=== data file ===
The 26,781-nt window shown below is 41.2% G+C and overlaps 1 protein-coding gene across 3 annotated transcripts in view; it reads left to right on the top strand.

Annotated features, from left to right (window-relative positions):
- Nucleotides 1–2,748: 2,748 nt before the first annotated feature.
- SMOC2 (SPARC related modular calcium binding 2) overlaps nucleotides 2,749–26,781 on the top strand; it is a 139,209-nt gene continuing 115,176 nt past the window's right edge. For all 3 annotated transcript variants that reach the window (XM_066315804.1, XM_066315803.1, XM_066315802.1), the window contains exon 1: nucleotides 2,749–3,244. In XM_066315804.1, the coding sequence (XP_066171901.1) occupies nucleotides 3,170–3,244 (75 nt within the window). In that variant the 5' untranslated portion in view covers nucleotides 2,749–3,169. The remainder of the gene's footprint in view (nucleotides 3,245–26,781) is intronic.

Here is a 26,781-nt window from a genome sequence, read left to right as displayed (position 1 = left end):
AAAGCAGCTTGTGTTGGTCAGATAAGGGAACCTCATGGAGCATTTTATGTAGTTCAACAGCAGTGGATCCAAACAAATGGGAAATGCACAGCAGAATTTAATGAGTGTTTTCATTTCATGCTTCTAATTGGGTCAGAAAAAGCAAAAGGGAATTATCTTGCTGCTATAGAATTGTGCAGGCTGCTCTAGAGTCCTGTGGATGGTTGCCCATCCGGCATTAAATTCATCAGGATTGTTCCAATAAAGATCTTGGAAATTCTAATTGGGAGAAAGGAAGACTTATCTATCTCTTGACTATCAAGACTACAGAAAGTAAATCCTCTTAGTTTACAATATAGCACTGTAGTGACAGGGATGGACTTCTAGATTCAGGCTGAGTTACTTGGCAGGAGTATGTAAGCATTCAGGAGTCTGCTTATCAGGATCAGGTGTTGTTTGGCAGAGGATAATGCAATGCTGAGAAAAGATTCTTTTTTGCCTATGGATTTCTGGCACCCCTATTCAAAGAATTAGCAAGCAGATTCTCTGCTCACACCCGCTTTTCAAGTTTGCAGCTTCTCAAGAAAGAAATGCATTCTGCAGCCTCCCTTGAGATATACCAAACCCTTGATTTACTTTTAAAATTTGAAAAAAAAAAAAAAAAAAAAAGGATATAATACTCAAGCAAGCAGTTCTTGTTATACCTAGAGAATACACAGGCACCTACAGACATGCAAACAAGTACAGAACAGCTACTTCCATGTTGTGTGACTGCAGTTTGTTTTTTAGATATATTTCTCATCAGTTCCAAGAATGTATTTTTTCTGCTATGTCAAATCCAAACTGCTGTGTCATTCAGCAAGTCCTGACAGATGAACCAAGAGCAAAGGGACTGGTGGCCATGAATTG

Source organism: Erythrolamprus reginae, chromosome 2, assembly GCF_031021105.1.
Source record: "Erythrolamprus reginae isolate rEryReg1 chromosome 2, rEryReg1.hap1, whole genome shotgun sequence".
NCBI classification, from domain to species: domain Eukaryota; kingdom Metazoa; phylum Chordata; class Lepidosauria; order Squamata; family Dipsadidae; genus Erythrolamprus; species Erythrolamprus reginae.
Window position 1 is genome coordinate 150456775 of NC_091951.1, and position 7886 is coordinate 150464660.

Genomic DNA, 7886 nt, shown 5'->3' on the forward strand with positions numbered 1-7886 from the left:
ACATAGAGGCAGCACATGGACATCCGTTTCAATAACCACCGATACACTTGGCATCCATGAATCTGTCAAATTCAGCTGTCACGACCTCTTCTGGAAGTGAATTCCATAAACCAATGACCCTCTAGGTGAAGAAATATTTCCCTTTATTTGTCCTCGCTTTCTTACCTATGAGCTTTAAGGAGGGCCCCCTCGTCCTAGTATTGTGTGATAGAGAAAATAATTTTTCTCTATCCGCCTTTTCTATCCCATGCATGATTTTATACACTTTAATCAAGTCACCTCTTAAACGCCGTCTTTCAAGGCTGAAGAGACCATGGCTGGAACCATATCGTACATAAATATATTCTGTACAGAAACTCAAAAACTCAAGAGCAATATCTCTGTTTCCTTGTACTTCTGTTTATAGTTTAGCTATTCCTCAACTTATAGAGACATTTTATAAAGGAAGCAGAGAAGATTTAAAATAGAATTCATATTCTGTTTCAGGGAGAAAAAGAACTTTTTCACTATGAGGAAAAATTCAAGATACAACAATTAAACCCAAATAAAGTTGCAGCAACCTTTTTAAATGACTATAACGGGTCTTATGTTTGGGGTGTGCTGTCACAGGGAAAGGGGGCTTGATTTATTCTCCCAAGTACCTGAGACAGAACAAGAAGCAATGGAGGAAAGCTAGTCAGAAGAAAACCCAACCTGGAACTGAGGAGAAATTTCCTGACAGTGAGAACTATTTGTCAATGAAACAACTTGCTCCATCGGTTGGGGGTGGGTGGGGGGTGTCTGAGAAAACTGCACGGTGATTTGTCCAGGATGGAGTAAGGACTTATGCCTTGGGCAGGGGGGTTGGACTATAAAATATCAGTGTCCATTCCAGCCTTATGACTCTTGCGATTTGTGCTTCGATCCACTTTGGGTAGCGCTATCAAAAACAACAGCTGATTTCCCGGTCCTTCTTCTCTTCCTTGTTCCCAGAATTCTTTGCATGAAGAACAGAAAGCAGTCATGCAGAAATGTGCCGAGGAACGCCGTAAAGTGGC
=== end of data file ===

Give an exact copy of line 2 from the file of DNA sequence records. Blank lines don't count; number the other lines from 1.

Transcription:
Annotated features, from left to right (window-relative positions):